Astro Image


By Bobby LePire | June 7, 2018

I don’t like Pan’s Labyrinth. A controversial statement, I know. One that is undoubtedly making readers question my credibility. I found the young protagonist to be dull and the evil general to be so over the top he does not suit the tone of the movie. Thus, I was bored by it. Boredom is the absolute worst sin any movie can commit. Of course, what piques one’s interest, might be utter tedium to another person. With that in mind, I believe anybody watching the science fiction drama Astro will be bored to tears.

Astro stars Gary Daniels as Jack Adams, a former military specialist, now a widower living on a ranch with his daughter, Laura Lee (Courtney Akbar). Multi-billionaire Alexander Biggs (Marshal Hilton) comes asking for help from his longtime friend, but Jack isn’t interested. That same night, unknown mercenaries attack them, but Jack takes them out using his formidable martial arts and weapons skills.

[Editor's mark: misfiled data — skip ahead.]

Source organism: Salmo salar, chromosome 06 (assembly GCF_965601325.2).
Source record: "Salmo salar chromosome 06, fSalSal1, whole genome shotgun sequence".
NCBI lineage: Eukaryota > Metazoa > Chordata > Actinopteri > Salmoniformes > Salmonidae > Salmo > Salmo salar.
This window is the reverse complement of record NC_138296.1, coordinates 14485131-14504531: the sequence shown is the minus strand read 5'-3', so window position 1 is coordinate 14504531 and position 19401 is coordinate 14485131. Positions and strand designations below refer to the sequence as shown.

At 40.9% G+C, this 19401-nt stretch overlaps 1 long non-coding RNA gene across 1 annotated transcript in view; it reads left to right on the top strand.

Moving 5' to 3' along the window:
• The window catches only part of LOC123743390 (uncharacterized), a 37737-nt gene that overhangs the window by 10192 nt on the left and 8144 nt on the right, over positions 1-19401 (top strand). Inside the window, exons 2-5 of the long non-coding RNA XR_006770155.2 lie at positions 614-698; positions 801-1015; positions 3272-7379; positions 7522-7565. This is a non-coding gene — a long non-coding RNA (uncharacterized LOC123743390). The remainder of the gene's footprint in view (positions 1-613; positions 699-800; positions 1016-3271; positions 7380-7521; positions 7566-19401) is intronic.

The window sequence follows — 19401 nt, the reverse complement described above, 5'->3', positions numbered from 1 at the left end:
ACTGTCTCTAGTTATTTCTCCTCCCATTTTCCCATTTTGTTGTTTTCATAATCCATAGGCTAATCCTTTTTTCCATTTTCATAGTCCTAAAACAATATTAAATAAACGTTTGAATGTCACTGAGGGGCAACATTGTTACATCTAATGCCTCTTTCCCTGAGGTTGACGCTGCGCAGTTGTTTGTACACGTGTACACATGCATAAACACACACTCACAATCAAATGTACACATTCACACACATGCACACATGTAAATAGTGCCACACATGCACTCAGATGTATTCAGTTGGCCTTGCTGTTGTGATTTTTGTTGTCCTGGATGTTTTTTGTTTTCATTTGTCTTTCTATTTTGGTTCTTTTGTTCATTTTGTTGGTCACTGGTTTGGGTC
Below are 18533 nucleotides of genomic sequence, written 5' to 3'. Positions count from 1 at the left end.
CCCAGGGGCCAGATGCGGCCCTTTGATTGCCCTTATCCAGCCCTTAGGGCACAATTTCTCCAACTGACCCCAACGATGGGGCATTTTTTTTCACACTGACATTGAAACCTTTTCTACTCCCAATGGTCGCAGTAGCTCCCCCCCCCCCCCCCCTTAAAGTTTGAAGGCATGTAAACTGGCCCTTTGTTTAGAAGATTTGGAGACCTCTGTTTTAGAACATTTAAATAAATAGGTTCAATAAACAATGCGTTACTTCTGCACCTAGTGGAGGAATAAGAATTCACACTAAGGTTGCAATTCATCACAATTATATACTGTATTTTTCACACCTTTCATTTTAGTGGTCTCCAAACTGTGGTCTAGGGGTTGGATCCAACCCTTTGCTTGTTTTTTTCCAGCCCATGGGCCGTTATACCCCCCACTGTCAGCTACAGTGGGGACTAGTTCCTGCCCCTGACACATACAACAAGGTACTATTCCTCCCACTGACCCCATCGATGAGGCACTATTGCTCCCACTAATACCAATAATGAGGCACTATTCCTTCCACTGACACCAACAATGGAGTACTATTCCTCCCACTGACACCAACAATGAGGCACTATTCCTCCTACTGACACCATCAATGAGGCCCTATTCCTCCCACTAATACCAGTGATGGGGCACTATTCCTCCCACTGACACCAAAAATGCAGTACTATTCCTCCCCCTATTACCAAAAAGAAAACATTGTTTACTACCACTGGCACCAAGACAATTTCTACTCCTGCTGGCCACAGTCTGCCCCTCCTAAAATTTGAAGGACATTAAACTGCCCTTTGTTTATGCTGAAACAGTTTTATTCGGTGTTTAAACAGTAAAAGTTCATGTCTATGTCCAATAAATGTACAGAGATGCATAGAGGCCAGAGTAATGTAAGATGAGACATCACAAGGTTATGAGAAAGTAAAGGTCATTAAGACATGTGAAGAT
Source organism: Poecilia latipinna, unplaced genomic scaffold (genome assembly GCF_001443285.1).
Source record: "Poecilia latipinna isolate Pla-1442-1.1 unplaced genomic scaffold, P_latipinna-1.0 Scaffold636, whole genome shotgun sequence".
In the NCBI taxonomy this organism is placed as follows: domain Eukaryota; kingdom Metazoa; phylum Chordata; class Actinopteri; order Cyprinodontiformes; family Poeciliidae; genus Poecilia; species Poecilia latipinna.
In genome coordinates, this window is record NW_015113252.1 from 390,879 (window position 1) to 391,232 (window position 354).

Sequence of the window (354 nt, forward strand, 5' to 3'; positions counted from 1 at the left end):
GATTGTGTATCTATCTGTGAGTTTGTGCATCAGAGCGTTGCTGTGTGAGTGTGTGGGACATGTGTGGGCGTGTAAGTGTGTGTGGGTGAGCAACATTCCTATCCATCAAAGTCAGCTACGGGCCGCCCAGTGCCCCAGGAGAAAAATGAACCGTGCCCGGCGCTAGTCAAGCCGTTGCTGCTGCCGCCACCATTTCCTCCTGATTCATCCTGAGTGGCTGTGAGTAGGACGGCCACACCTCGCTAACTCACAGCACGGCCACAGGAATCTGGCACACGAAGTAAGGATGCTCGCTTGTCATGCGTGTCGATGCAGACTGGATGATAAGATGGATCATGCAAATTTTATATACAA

Jack wants answers as to who attacked his family, and why, so he decides to re-evaluate Biggs’s offer, in exchange for help discovering the truth. What Jack doesn’t know is that it was Biggs who hired the soldiers of fortune to wreck his home. Once at the aerospace mogul’s labs, Jack discovers what exactly it is Biggs needs him for. While traversing space in his private spaceship, he picked up an alien lifeform from another planet. This extraterrestrial, known as Subject A (Luke Gregory Crosby), shares DNA with Jack, and Biggs is going to get to the bottom of how that is possible. Unbeknownst to Jack, is that Biggs is controlled by Vivian (Max Wasa) and Viktor (Louis Mandylor), two aliens who have their own endgame in mind.

Meanwhile, Biggs’ good for nothing son, Charlie (Orson Chaplin), gets caught in a sexual misconduct scandal, right when the private science tech company his dad owns does not need scrutinizing eyes on them. Another meanwhile is happening as Laura Lee is staying with her uncle and aunt and meets a cute boy who helps out her uncle sometimes.